In what appears to be a clear reaction to Analytic, SBA recently issued a final rule (“Rule”) that essentially overturns that case by codifying the unsuccessful argument that SBA put forth in Analytic. In an effort to clarify the effect of recertification, the Rule amends one sentence in the recertification provisions contained in SBA’s small business, SDVO SBC, HUBZone, and WOSB/EDWOSB regulations. More specifically, it modifies the last sentence in 13 C.F.R. §§ 121.404(g); 125.18(e)(1); 126.601(h)(1); and 127.503(h)(1). As the language and intent of each regulation is the same, the size recertification requirements in § 121.404(g) can be used to illustrate this change.
Prior to the amendments in the Rule, § 121.404(g) read, in pertinent part, as follows:
(1) Within 30 days of an approved contract novation, a contractor must recertify its small business size status to the procuring agency, or inform the procuring agency that it is other than small. If the contractor is other than small, the agency can no longer count the options or orders issued pursuant to the contract, from that point forward, towards its small business goals.
(2) (i) In the case of a merger, sale, or acquisition, where contract novation is not required, the contractor must, within 30 days of the transaction becoming final, recertify its small business size status to the procuring agency, or inform the procuring agency that it is other than small. If the contractor is other than small, the agency can no longer count the options or orders issued pursuant to the contract, from that point forward, towards its small business goals. The agency and the contractor must immediately revise all applicable Federal contract databases to reflect the new size status.
. . .
(3) For the purposes of contracts (including Multiple Award Contracts) with durations of more than five years (including options), a contracting officer must request that a business concern recertify its small business size status no more than 120 days prior to the end of the fifth year of the contract, and no more than 120 days prior to exercising any option thereafter. If the contractor certifies that it is other than small, the agency can no longer count the options or orders issued pursuant to the contract towards its small business prime contracting goals. The agency and the contractor must immediately revise all applicable Federal contract databases to reflect the new size status.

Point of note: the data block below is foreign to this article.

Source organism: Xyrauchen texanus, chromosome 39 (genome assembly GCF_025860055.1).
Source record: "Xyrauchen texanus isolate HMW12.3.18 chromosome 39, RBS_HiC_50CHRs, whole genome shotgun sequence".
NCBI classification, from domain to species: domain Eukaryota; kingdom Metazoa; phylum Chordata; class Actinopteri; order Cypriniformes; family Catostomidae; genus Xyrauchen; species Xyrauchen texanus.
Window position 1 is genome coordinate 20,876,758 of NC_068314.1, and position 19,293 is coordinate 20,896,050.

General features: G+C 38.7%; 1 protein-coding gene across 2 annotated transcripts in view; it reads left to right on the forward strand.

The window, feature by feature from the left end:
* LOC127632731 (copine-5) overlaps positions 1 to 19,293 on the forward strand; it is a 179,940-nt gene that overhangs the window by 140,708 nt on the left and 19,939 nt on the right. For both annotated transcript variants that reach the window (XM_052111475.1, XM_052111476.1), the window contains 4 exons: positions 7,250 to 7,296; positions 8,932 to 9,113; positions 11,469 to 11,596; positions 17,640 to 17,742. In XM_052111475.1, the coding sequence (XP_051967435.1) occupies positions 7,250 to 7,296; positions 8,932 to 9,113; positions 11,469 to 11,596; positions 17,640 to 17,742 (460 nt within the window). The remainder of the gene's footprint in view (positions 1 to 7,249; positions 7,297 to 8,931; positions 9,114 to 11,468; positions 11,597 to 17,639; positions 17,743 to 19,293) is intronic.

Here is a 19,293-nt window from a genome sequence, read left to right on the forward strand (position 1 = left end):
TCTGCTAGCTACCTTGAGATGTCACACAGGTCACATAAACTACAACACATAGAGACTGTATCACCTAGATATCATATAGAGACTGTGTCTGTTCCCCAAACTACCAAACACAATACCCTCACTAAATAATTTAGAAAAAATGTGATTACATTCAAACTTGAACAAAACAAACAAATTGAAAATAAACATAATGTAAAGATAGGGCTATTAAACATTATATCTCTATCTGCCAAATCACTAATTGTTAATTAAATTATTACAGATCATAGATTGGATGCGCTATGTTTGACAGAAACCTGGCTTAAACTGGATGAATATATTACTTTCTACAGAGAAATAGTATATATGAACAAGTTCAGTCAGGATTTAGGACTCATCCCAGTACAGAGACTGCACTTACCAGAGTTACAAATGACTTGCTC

13 C.F.R. § 121.404(g) (emphasis added). According to the Rule’s preamble, “[i]t has been brought to SBA’s attention that as drafted, it is not clear which sentence or clause the final sentence [italicized above] is referencing.” By way of example, in Analytic, OHA held that the final sentence and the events triggering recertification that follow (e.g., novation, merger, acquisition) were the only exceptions to the rule that, if a concern later fails to qualify as an SDVO SBC, an agency may still exercise options and count those awards as ones to an SDVO SBC. However, according to the Rule, and as argued by SBA in Analytic, “[i]t was SBA’s intent, as made clear in the proposed and final rule enacting this regulation . . . that SBA wanted the [final] sentence and the referenced exceptions to be applied to the entirety of the preceding paragraph. 78 FR 61114, 61119-20 (Oct. 2, 2013). Therefore, SBA is adding additional language to clearly align the paragraph to the intent of the regulation.” (emphasis added). Pursuant to the Rule, the last sentence of § 121.404(g) now provides as follows: